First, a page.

Coinbase Patents System that Identifies Non-Compliant Accounts

  • Coinbase’s system will use a variety of factors to determine if an account fails the compliance standards or not.
  • The system will self update its compliance model from the data that it collects, as well as suspended and report “bad” accounts.
Coinbase CEO Brian Armstrong at Vanity Fair's New Establishment Summit, talking about the future of crypto and Facebook's Libra

Coinbase CEO Brian Armstrong at Vanity Fair’s New Establishment Summit, October 2019.Vanity Fair

Cryptocurrency exchange Coinbase has secured a patent for a self-learning system that identifies and flags non-compliant user accounts, according to a filing with the U.S. Patent and Trademark Office published on 19 November.

The document describes an automated system with a scoring model, which would aim to detect non-compliant accounts, especially those suspected of illegal activities.

It will use a variety of factors to assign an overall compliance score to each account, and then compare the scores to find those that fail the compliance standards.

While some of the factors are calculated by the exchange itself, others are user-inputted or executed data points, and will include user age, account balance, transaction volume, location, verification history and the number of devices with access.

The system will also measure “the level of due diligence” performed on accounts, and the history of compliance reviews, in order to determine whether an account is “bad or good”.

The filing reads:

“An investigator may be able to determine whether an account is being used for illicit activities by doing research on the parties of the transaction who receive or send payment and determining whether such parties are regularly involved in illicit activities. It may for example be relatively easy to determine that a party sending or receiving payment is in the business of conducting online services that may be illegal.”

The system was also designed to learn and constantly update its compliance model from the data that it collects, and the accounts it is flagging.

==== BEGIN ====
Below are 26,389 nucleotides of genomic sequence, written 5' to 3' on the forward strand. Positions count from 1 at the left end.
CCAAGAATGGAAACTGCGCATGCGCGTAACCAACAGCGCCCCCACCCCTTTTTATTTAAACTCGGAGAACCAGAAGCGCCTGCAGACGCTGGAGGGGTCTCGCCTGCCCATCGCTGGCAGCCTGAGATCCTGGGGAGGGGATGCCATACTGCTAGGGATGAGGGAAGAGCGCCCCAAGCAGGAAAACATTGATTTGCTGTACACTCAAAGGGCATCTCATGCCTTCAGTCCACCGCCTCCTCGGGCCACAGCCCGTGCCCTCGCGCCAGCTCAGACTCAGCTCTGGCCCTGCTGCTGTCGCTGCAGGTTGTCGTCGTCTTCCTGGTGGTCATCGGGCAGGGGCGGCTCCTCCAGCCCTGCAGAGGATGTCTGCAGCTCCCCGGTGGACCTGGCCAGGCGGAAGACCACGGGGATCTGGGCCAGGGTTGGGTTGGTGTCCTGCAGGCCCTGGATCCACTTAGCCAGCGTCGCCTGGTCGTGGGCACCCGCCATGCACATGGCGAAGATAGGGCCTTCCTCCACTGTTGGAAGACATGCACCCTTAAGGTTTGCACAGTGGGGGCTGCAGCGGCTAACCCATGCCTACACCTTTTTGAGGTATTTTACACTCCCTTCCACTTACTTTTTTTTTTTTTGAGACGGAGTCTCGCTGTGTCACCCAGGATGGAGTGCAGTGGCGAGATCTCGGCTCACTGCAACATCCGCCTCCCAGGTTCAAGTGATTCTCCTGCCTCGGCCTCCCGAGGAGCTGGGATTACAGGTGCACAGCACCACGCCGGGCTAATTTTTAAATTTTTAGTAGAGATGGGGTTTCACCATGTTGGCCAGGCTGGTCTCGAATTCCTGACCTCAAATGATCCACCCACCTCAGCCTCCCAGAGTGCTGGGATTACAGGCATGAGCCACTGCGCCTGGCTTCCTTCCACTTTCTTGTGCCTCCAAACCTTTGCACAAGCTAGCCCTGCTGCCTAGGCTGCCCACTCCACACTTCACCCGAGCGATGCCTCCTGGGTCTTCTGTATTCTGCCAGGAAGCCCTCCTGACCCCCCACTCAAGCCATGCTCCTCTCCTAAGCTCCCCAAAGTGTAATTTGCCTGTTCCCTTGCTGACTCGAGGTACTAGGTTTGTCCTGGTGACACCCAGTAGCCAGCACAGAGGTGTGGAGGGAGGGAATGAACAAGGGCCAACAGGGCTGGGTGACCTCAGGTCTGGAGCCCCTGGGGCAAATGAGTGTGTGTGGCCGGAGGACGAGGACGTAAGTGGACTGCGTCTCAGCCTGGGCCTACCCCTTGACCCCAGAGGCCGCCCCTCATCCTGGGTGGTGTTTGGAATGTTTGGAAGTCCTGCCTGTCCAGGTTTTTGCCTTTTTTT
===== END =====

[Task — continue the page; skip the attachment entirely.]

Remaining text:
Though accounts that are flagged as “bad” are suspended and reported to law enforcement authorities if there is a transaction for more than $2,000, investigators will have an override function that will enable them to bypass the suspension.

Yesterday, blockchain security company CipherTrace released a report, titled “Cryptocurrency Anti-Money Laundering Report, 2019 Q3”, which claimed that the total volume of cryptocurrency-related fraud and theft resulted in losses worth $4.4 billion in 2019.

The firm also analyzed the 120 most popular cryptocurrency exchanges’ Know Your Customer (KYC) and Anti-Money Laundering (AML) requirements, and concluded that two-thirds of exchanges lack strong KYC policies.

Related Coverage
FTX, Alameda Wallets Move $13M to Exchanges
  • A little over $13 million in altcoins were sent to crypto exchanges Binance and Coinbase in the past 24 hours, which is in accordance with a September court order.
  • The court ordered a phased liquidation process, which allows the bankruptcy estate to sell $3.4 billion worth of digital assets over a certain period of time.
November 1, 2023, 2:27 PM


Coinbase Opens Base Blockchain to the Public
  • Coinbase’s Base blockchain was made available to the public on Wednesday, featuring over 100 dApps and services as part of its ecosystem.
  • In order to show its capabilities and promote its mainnet partners, Base has also launched an event called “Onchain Summer” that will allow users to mint exclusive NFTs on the network.
SEC Staff Asked Coinbase to Delist all Crypto Except BTC Before Lawsuit
  • During an interview with FT, CEO Brian Armstrong said that before the lawsuit a SEC staff member had said that all crypto except BTC was security, and should be delisted.
  • When asked how he came to that conclusion, the SEC staff member reportedly said “we’re not going to explain it to you, you need to delist every asset other that Bitcoin”.